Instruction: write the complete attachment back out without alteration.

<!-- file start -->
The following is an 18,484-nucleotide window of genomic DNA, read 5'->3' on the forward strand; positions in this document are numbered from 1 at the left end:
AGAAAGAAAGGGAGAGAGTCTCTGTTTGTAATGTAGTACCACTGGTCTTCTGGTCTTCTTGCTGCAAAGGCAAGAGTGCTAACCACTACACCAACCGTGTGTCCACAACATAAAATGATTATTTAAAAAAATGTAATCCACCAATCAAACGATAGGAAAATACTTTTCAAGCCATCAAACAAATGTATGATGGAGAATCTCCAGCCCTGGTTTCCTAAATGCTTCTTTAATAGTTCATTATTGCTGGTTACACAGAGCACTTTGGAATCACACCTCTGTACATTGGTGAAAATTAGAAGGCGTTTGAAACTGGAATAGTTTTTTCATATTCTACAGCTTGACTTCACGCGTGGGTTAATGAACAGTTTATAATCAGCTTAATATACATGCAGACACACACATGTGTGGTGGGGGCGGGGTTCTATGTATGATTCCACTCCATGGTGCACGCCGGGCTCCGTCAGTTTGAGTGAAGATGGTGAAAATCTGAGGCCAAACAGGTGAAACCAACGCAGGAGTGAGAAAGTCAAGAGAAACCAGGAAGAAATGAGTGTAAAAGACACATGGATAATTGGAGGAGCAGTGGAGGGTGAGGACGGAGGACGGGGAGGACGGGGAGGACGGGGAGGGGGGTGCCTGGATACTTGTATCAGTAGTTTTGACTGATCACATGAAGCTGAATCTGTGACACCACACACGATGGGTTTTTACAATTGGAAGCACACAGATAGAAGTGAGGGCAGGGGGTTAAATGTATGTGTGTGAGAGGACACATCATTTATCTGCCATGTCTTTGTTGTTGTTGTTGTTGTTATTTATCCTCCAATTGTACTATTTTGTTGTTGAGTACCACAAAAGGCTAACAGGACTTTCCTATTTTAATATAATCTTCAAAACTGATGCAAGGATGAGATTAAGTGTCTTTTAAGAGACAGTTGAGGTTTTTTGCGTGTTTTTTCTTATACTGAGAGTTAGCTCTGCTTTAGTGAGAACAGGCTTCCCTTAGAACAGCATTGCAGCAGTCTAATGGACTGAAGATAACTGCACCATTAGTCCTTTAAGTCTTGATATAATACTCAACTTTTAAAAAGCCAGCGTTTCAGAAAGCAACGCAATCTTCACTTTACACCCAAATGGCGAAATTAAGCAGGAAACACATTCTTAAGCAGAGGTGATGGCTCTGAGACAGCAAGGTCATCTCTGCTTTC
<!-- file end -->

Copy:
The following is an 18,484-nucleotide window of genomic DNA, read 5'->3' on the forward strand; positions in this document are numbered from 1 at the left end:
AGAAAGAAAGGGAGAGAGTCTCTGTTTGTAATGTAGTACCACTGGTCTTCTGGTCTTCTTGCTGCAAAGGCAAGAGTGCTAACCACTACACCAACCGTGTGTCCACAACATAAAATGATTATTTAAAAAAATGTAATCCACCAATCAAACGATAGGAAAATACTTTTCAAGCCATCAAACAAATGTATGATGGAGAATCTCCAGCCCTGGTTTCCTAAATGCTTCTTTAATAGTTCATTATTGCTGGTTACACAGAGCACTTTGGAATCACACCTCTGTACATTGGTGAAAATTAGAAGGCGTTTGAAACTGGAATAGTTTTTTCATATTCTACAGCTTGACTTCACGCGTGGGTTAATGAACAGTTTATAATCAGCTTAATATACATGCAGACACACACATGTGTGGTGGGGGCGGGGTTCTATGTATGATTCCACTCCATGGTGCACGCCGGGCTCCGTCAGTTTGAGTGAAGATGGTGAAAATCTGAGGCCAAACAGGTGAAACCAACGCAGGAGTGAGAAAGTCAAGAGAAACCAGGAAGAAATGAGTGTAAAAGACACATGGATAATTGGAGGAGCAGTGGAGGGTGAGGACGGAGGACGGGGAGGACGGGGAGGACGGGGAGGGGGGTGCCTGGATACTTGTATCAGTAGTTTTGACTGATCACATGAAGCTGAATCTGTGACACCACACACGATGGGTTTTTACAATTGGAAGCACACAGATAGAAGTGAGGGCAGGGGGTTAAATGTATGTGTGTGAGAGGACACATCATTTATCTGCCATGTCTTTGTTGTTGTTGTTGTTGTTATTTATCCTCCAATTGTACTATTTTGTTGTTGAGTACCACAAAAGGCTAACAGGACTTTCCTATTTTAATATAATCTTCAAAACTGATGCAAGGATGAGATTAAGTGTCTTTTAAGAGACAGTTGAGGTTTTTTGCGTGTTTTTTCTTATACTGAGAGTTAGCTCTGCTTTAGTGAGAACAGGCTTCCCTTAGAACAGCATTGCAGCAGTCTAATGGACTGAAGATAACTGCACCATTAGTCCTTTAAGTCTTGATATAATACTCAACTTTTAAAAAGCCAGCGTTTCAGAAAGCAACGCAATCTTCACTTTACACCCAAATGGCGAAATTAAGCAGGAAACACATTCTTAAGCAGAGGTGATGGCTCTGAGACAGCAAGGTCATCTCTGCTTTC